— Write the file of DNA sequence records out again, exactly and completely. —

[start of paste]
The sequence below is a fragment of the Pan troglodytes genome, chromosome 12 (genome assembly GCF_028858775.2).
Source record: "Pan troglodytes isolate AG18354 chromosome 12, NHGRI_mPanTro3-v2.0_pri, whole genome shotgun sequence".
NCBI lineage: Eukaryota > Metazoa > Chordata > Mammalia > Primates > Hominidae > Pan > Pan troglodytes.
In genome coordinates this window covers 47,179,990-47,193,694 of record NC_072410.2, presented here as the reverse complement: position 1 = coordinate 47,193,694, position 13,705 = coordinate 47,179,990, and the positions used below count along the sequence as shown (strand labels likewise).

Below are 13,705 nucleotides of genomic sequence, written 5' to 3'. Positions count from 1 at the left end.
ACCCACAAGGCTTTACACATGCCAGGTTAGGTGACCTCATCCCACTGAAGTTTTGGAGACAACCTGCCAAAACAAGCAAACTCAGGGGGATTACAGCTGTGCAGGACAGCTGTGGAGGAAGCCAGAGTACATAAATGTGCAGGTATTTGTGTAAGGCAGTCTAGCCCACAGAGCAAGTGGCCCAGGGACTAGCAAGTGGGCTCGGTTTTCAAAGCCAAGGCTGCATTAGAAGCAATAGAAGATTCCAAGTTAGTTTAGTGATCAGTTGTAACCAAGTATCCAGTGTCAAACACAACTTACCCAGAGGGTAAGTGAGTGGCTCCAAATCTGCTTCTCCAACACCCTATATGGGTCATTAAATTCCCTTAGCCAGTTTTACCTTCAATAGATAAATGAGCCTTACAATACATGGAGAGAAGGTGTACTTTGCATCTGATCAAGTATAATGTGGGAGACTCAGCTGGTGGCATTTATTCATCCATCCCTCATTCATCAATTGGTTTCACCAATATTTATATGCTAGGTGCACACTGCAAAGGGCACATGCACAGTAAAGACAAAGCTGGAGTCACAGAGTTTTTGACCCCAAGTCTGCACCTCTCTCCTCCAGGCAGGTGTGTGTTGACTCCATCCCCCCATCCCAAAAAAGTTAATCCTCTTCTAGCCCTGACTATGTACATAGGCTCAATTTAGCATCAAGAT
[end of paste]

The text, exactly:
The sequence below is a fragment of the Pan troglodytes genome, chromosome 12 (genome assembly GCF_028858775.2).
Source record: "Pan troglodytes isolate AG18354 chromosome 12, NHGRI_mPanTro3-v2.0_pri, whole genome shotgun sequence".
NCBI lineage: Eukaryota > Metazoa > Chordata > Mammalia > Primates > Hominidae > Pan > Pan troglodytes.
In genome coordinates this window covers 47,179,990-47,193,694 of record NC_072410.2, presented here as the reverse complement: position 1 = coordinate 47,193,694, position 13,705 = coordinate 47,179,990, and the positions used below count along the sequence as shown (strand labels likewise).

Below are 13,705 nucleotides of genomic sequence, written 5' to 3'. Positions count from 1 at the left end.
ACCCACAAGGCTTTACACATGCCAGGTTAGGTGACCTCATCCCACTGAAGTTTTGGAGACAACCTGCCAAAACAAGCAAACTCAGGGGGATTACAGCTGTGCAGGACAGCTGTGGAGGAAGCCAGAGTACATAAATGTGCAGGTATTTGTGTAAGGCAGTCTAGCCCACAGAGCAAGTGGCCCAGGGACTAGCAAGTGGGCTCGGTTTTCAAAGCCAAGGCTGCATTAGAAGCAATAGAAGATTCCAAGTTAGTTTAGTGATCAGTTGTAACCAAGTATCCAGTGTCAAACACAACTTACCCAGAGGGTAAGTGAGTGGCTCCAAATCTGCTTCTCCAACACCCTATATGGGTCATTAAATTCCCTTAGCCAGTTTTACCTTCAATAGATAAATGAGCCTTACAATACATGGAGAGAAGGTGTACTTTGCATCTGATCAAGTATAATGTGGGAGACTCAGCTGGTGGCATTTATTCATCCATCCCTCATTCATCAATTGGTTTCACCAATATTTATATGCTAGGTGCACACTGCAAAGGGCACATGCACAGTAAAGACAAAGCTGGAGTCACAGAGTTTTTGACCCCAAGTCTGCACCTCTCTCCTCCAGGCAGGTGTGTGTTGACTCCATCCCCCCATCCCAAAAAAGTTAATCCTCTTCTAGCCCTGACTATGTACATAGGCTCAATTTAGCATCAAGAT